Oyster2 used as "Simulated Litter" in RMIT Campaign

Oyster2 used as
Oyster2 used as
22Aug2019

Check out how RMIT and Melbourne Water are using Oyster2 devices to increase awareness of the implications of littering!

RMIT University in Melbourne, Australia in collaboration with Melbourne Water are on a mission: to educate their community about the environmental and financial implications of littering through their Little Trackers campaign, launched in May of 2019.

Supported by the Victorian Government, 100 of our 4G Oyster2 tracking devices were placed into plastic bottles and released across 20 rivers and creeks in Melbourne to explore how litter travels through waterways.

Data from OEM and Telematics Guru is exported for use in RMIT’s custom-built tracking application “Litter Trackers,” which is updated every 24 hours to show the location of their devices ( i.e., simulated litter). Clicking on a specific tracker allows users to follow its journey as it travels to the Port Phillip Bay. You can follow the campaign on their website.
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According to RMIT, “95% of litter transported through stormwater drains into rivers, ultimately ends up on beaches in Port Phillip Bay. From cigarette butts to plastic bottles, most of what we drop on our streets is washed into the stormwater system by rainfall, travels via our waterways to our bays and washes onto our beaches.”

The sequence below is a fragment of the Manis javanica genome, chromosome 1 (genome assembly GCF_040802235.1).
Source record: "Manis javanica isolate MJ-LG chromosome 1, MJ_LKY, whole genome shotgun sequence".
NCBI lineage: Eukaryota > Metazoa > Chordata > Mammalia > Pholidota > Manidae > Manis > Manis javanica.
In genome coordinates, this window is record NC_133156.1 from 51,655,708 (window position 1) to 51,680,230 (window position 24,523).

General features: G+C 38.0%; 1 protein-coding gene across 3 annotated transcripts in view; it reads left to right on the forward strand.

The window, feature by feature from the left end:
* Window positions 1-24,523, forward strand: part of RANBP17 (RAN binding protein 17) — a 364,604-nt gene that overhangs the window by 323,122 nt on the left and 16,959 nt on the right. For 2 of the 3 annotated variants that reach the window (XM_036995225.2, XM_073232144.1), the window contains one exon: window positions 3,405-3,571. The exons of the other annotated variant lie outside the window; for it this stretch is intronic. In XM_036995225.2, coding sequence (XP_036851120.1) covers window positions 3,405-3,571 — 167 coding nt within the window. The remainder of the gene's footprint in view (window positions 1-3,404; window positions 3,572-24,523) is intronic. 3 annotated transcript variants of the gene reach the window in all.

The tracking data collected tells a compelling story: from pocket to Bay, how long does it take for rubbish to make its way to public beaches? How does extreme weather and aquatic vegetation impact travel? And when rubbish becomes trapped, what are the environmental impacts on marine environments and wildlife?

We’ve been following “The Litter Trackers” campaign since launch and are thrilled our Oyster2 devices are being used to increase awareness of the implications of littering.

Check out all of our waste management solutions for more information on how tracking devices and tracking data can be used in driving change and building a sustainable future.

Oyster2 image courtesy of RMIT University Melbourne.




 

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